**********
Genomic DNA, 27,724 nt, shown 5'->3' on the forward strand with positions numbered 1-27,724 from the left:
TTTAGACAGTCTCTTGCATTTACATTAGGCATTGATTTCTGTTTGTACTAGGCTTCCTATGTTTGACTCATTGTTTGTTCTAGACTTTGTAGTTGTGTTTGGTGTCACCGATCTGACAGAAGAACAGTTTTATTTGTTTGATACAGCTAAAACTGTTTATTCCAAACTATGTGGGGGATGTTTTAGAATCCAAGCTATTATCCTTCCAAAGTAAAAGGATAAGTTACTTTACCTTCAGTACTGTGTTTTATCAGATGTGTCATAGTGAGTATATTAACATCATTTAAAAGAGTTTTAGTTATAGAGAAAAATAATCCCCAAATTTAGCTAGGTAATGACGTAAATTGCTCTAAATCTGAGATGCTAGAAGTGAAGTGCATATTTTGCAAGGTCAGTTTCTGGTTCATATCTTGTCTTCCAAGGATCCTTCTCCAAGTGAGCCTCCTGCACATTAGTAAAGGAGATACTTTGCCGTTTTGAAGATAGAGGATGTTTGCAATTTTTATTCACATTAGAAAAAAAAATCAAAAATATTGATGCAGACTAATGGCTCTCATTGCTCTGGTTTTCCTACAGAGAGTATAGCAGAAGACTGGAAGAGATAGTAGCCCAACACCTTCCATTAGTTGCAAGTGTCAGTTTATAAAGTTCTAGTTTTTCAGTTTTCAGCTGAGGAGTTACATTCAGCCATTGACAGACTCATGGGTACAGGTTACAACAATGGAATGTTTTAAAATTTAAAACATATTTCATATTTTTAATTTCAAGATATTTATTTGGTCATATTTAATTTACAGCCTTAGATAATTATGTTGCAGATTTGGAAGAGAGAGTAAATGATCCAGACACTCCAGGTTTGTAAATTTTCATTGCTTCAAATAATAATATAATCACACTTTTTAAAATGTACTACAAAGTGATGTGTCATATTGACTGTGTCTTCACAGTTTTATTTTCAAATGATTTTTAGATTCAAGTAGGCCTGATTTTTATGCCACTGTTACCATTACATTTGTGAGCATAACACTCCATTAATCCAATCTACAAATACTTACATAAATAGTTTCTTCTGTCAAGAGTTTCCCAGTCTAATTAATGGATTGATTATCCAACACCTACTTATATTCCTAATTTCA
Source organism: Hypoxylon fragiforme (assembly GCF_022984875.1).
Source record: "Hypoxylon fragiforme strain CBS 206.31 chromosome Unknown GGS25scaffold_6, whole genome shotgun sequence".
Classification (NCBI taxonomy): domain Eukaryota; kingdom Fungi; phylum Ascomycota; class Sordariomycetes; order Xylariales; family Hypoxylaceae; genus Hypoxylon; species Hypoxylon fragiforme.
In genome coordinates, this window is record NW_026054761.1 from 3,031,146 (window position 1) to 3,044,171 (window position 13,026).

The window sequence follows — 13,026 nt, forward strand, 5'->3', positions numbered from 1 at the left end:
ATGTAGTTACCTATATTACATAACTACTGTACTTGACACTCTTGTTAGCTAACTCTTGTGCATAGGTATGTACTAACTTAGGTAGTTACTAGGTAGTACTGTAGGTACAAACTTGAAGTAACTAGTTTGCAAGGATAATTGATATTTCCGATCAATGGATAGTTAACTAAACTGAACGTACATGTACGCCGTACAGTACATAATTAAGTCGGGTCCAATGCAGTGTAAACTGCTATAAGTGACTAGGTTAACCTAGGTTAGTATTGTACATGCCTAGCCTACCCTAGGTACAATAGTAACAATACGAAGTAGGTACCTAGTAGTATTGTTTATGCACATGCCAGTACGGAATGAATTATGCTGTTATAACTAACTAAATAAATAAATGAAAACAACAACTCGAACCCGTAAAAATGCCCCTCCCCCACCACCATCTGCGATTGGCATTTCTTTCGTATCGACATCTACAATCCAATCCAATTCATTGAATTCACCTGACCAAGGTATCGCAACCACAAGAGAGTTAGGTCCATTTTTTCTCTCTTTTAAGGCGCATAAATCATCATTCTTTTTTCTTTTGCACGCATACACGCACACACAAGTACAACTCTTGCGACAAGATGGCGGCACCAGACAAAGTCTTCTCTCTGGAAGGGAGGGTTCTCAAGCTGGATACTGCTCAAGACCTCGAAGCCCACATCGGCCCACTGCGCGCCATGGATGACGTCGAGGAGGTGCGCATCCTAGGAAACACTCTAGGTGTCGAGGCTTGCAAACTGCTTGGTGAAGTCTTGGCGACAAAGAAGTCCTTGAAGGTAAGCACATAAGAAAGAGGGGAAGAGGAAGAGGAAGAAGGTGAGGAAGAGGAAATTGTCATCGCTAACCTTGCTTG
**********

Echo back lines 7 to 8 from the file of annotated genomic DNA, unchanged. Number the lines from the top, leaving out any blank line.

The window sequence follows — 13,026 nt, forward strand, 5'->3', positions numbered from 1 at the left end:
ATGTAGTTACCTATATTACATAACTACTGTACTTGACACTCTTGTTAGCTAACTCTTGTGCATAGGTATGTACTAACTTAGGTAGTTACTAGGTAGTACTGTAGGTACAAACTTGAAGTAACTAGTTTGCAAGGATAATTGATATTTCCGATCAATGGATAGTTAACTAAACTGAACGTACATGTACGCCGTACAGTACATAATTAAGTCGGGTCCAATGCAGTGTAAACTGCTATAAGTGACTAGGTTAACCTAGGTTAGTATTGTACATGCCTAGCCTACCCTAGGTACAATAGTAACAATACGAAGTAGGTACCTAGTAGTATTGTTTATGCACATGCCAGTACGGAATGAATTATGCTGTTATAACTAACTAAATAAATAAATGAAAACAACAACTCGAACCCGTAAAAATGCCCCTCCCCCACCACCATCTGCGATTGGCATTTCTTTCGTATCGACATCTACAATCCAATCCAATTCATTGAATTCACCTGACCAAGGTATCGCAACCACAAGAGAGTTAGGTCCATTTTTTCTCTCTTTTAAGGCGCATAAATCATCATTCTTTTTTCTTTTGCACGCATACACGCACACACAAGTACAACTCTTGCGACAAGATGGCGGCACCAGACAAAGTCTTCTCTCTGGAAGGGAGGGTTCTCAAGCTGGATACTGCTCAAGACCTCGAAGCCCACATCGGCCCACTGCGCGCCATGGATGACGTCGAGGAGGTGCGCATCCTAGGAAACACTCTAGGTGTCGAGGCTTGCAAACTGCTTGGTGAAGTCTTGGCGACAAAGAAGTCCTTGAAGGTAAGCACATAAGAAAGAGGGGAAGAGGAAGAGGAAGAAGGTGAGGAAGAGGAAATTGTCATCGCTAACCTTGCTTG